80% of people would donate a kidney to access a social network

80% of people would donate a kidney to access a social network

Would you agree to donate a kidney in exchange for access to a social network? It seems like a bizarre question, but what if it were a clause within the terms of service of the latter, accepted without having read them? This is the hypothesis that a group of researchers from York University, in Toronto, Canada, wanted to investigate, revealing how people - even those who claim to be concerned about their privacy on the web - generally ignore what is written in the contracts online related to the terms of service, potentially accepting the most disparate conditions, from the collection of data by activating the camera or microphone, to sharing the latter with national security agencies, up to donations of kidneys, arms, legs or other “redundant organs” . The study, which was published in the International journal of communication, highlights the need to reflect on the design of access screens for digital services and to rethink the way service policies are communicated, which are often too long and complicated.

The Biggest Lie on the Internet

Many experts believe that accepting terms of service, privacy policies and other policies on online digital services is “the biggest lie on the Internet”. because you generally accept by responding to a common consent mechanism, without knowing in detail what you are consenting to. In other words, people tend to ignore what is written in digital services access policies, lying, at the time of acceptance, about their knowledge and understanding of the implications they can have, especially regarding privacy. In particular, a very common way in which this false consent manifests itself is through so-called clickwraps , digital prompts that allow the user to give or deny his consent to a policy or set of policies by clicking on a button that suggests " I accept” or “I do not accept”. For social networking services, clickwraps often appear during signup, or when the terms of service change, including a beautifully designed “Accept” or “Join” button , with a link nearby to view the terms of service and the privacy policies. In fact, the text accompanying the clickwrap generally suggests that, by clicking on the button, people accept the policies, accessible via links. What happens, though, is that people click the agree button without viewing the terms of service first, telling the digital service provider that they've accessed and understood them, when in fact they really haven't. br>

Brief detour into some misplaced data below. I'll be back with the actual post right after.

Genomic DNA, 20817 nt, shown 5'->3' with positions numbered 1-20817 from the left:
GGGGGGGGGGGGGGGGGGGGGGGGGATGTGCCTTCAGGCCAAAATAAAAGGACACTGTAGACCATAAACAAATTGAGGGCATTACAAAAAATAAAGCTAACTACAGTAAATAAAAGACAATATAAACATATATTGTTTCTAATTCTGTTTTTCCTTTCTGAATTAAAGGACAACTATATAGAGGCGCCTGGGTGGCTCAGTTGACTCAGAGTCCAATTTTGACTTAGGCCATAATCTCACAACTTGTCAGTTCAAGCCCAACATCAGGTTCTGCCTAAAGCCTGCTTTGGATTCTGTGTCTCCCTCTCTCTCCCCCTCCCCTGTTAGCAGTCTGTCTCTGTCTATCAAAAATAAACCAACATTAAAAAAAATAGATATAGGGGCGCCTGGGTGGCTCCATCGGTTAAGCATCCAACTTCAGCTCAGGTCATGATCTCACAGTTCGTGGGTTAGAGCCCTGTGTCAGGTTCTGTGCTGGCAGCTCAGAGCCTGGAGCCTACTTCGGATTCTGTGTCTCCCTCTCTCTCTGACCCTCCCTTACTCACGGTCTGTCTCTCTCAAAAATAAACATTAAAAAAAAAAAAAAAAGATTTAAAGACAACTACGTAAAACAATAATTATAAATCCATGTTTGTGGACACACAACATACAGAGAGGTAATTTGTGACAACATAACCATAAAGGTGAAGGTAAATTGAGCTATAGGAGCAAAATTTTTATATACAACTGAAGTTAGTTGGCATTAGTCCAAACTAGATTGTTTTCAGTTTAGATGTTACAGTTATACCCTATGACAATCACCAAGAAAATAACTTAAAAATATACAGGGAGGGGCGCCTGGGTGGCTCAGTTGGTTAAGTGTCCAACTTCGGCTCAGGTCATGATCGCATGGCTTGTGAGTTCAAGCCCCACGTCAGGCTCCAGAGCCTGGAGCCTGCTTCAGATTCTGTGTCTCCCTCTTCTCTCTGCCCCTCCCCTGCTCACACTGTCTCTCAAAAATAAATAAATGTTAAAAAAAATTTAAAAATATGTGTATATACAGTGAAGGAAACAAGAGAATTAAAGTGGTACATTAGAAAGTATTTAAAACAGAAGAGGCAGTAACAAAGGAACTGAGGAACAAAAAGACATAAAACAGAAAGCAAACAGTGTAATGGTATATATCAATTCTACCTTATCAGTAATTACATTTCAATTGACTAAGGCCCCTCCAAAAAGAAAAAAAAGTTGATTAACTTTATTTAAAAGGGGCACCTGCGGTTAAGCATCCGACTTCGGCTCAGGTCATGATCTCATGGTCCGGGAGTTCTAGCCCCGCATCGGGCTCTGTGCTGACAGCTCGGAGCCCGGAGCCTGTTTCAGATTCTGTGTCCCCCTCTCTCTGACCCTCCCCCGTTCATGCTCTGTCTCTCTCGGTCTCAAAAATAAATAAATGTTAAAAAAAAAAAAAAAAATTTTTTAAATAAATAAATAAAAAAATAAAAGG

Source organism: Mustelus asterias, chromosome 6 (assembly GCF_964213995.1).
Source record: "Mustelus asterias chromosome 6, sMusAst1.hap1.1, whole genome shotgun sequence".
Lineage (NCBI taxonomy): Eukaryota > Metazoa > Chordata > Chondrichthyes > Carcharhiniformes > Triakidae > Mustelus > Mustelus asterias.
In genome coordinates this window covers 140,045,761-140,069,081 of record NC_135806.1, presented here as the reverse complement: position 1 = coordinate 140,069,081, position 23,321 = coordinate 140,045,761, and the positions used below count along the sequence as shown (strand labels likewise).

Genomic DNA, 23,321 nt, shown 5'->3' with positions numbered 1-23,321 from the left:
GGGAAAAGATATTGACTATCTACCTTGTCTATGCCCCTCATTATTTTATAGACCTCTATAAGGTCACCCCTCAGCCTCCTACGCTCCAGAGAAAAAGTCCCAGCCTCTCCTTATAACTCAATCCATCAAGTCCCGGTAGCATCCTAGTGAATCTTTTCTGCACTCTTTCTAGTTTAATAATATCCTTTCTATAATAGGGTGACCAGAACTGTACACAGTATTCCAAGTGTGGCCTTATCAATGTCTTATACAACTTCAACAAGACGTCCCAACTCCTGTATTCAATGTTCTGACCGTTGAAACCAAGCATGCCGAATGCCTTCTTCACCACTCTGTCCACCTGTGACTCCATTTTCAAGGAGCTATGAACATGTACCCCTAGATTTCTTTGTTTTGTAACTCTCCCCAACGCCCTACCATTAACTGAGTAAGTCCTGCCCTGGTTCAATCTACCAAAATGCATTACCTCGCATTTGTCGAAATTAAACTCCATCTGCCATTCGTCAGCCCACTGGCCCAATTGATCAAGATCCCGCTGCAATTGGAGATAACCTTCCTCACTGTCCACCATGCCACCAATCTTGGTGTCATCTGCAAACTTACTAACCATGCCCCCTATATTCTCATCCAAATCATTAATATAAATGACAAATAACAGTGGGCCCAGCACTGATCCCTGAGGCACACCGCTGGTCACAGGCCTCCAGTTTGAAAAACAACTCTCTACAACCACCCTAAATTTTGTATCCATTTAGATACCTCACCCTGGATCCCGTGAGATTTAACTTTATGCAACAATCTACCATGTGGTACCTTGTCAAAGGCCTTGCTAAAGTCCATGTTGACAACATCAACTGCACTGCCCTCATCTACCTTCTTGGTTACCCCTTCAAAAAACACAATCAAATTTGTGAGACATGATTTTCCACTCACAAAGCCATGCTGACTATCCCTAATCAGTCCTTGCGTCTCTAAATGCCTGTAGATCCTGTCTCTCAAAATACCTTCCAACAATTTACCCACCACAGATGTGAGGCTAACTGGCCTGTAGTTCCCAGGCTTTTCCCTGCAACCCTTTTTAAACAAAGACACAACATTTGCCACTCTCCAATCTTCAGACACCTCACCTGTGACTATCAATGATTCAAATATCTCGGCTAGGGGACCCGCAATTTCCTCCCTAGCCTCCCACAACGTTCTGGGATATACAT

This behavior is part of the so-called privacy paradox, which is the phenomenon that encompasses the differences between what individuals say about their privacy concerns and the actions they actually take to protect it. This also happens for those who normally worry more: according to numerous studies, in fact, adults over 50 years of age declare more than other age groups to have concerns about online privacy and to be willing to engage in specific behaviors in based on them. In light of this information, the researchers wanted to investigate whether, the extent and the reasons why these people lie on online terms of service acceptance questions.

The study

To do so, the researchers involved over 500 people over the age of 50 in a survey which investigated the habits of accepting the terms of service and privacy policies of digital services; participants were then asked to log in, via a clickwrap, to a fake social media company called NameDrop.